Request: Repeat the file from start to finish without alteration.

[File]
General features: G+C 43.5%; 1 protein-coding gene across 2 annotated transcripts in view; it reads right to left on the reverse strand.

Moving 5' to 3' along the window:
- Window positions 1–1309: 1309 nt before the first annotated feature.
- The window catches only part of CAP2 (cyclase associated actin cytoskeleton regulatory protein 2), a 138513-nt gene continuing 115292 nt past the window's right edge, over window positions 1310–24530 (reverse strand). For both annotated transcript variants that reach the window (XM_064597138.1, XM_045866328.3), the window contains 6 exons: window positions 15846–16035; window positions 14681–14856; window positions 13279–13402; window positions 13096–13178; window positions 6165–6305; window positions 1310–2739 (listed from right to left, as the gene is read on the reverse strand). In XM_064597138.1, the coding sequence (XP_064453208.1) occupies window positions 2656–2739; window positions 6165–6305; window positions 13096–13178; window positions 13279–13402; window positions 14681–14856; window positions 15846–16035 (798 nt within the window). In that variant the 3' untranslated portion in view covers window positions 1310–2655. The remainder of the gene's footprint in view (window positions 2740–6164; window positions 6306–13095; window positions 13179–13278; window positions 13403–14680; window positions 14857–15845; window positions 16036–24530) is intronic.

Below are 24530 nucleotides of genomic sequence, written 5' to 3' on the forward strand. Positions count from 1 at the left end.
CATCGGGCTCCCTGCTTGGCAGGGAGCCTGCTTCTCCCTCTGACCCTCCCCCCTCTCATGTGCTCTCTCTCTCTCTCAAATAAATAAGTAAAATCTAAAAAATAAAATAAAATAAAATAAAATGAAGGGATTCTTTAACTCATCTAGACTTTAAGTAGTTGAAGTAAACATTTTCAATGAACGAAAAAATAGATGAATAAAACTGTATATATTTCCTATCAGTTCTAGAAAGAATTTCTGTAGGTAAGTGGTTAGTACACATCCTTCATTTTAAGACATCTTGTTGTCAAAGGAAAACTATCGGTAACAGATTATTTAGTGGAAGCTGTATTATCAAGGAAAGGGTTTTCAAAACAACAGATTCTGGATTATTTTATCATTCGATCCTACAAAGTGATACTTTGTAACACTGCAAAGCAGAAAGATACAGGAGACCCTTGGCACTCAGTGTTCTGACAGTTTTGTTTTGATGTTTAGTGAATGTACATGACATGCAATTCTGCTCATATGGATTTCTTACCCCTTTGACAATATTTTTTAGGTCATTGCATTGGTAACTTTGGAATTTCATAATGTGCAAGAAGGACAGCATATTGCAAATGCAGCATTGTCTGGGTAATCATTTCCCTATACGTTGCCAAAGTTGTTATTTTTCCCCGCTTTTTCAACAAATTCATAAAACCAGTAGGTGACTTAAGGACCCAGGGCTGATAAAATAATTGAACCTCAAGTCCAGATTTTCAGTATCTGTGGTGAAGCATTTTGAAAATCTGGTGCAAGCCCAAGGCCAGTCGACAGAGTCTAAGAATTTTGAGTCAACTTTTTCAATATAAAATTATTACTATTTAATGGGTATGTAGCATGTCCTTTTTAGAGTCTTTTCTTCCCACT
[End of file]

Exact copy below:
General features: G+C 43.5%; 1 protein-coding gene across 2 annotated transcripts in view; it reads right to left on the reverse strand.

Moving 5' to 3' along the window:
- Window positions 1–1309: 1309 nt before the first annotated feature.
- The window catches only part of CAP2 (cyclase associated actin cytoskeleton regulatory protein 2), a 138513-nt gene continuing 115292 nt past the window's right edge, over window positions 1310–24530 (reverse strand). For both annotated transcript variants that reach the window (XM_064597138.1, XM_045866328.3), the window contains 6 exons: window positions 15846–16035; window positions 14681–14856; window positions 13279–13402; window positions 13096–13178; window positions 6165–6305; window positions 1310–2739 (listed from right to left, as the gene is read on the reverse strand). In XM_064597138.1, the coding sequence (XP_064453208.1) occupies window positions 2656–2739; window positions 6165–6305; window positions 13096–13178; window positions 13279–13402; window positions 14681–14856; window positions 15846–16035 (798 nt within the window). In that variant the 3' untranslated portion in view covers window positions 1310–2655. The remainder of the gene's footprint in view (window positions 2740–6164; window positions 6306–13095; window positions 13179–13278; window positions 13403–14680; window positions 14857–15845; window positions 16036–24530) is intronic.

Below are 24530 nucleotides of genomic sequence, written 5' to 3' on the forward strand. Positions count from 1 at the left end.
CATCGGGCTCCCTGCTTGGCAGGGAGCCTGCTTCTCCCTCTGACCCTCCCCCCTCTCATGTGCTCTCTCTCTCTCTCAAATAAATAAGTAAAATCTAAAAAATAAAATAAAATAAAATAAAATGAAGGGATTCTTTAACTCATCTAGACTTTAAGTAGTTGAAGTAAACATTTTCAATGAACGAAAAAATAGATGAATAAAACTGTATATATTTCCTATCAGTTCTAGAAAGAATTTCTGTAGGTAAGTGGTTAGTACACATCCTTCATTTTAAGACATCTTGTTGTCAAAGGAAAACTATCGGTAACAGATTATTTAGTGGAAGCTGTATTATCAAGGAAAGGGTTTTCAAAACAACAGATTCTGGATTATTTTATCATTCGATCCTACAAAGTGATACTTTGTAACACTGCAAAGCAGAAAGATACAGGAGACCCTTGGCACTCAGTGTTCTGACAGTTTTGTTTTGATGTTTAGTGAATGTACATGACATGCAATTCTGCTCATATGGATTTCTTACCCCTTTGACAATATTTTTTAGGTCATTGCATTGGTAACTTTGGAATTTCATAATGTGCAAGAAGGACAGCATATTGCAAATGCAGCATTGTCTGGGTAATCATTTCCCTATACGTTGCCAAAGTTGTTATTTTTCCCCGCTTTTTCAACAAATTCATAAAACCAGTAGGTGACTTAAGGACCCAGGGCTGATAAAATAATTGAACCTCAAGTCCAGATTTTCAGTATCTGTGGTGAAGCATTTTGAAAATCTGGTGCAAGCCCAAGGCCAGTCGACAGAGTCTAAGAATTTTGAGTCAACTTTTTCAATATAAAATTATTACTATTTAATGGGTATGTAGCATGTCCTTTTTAGAGTCTTTTCTTCCCACT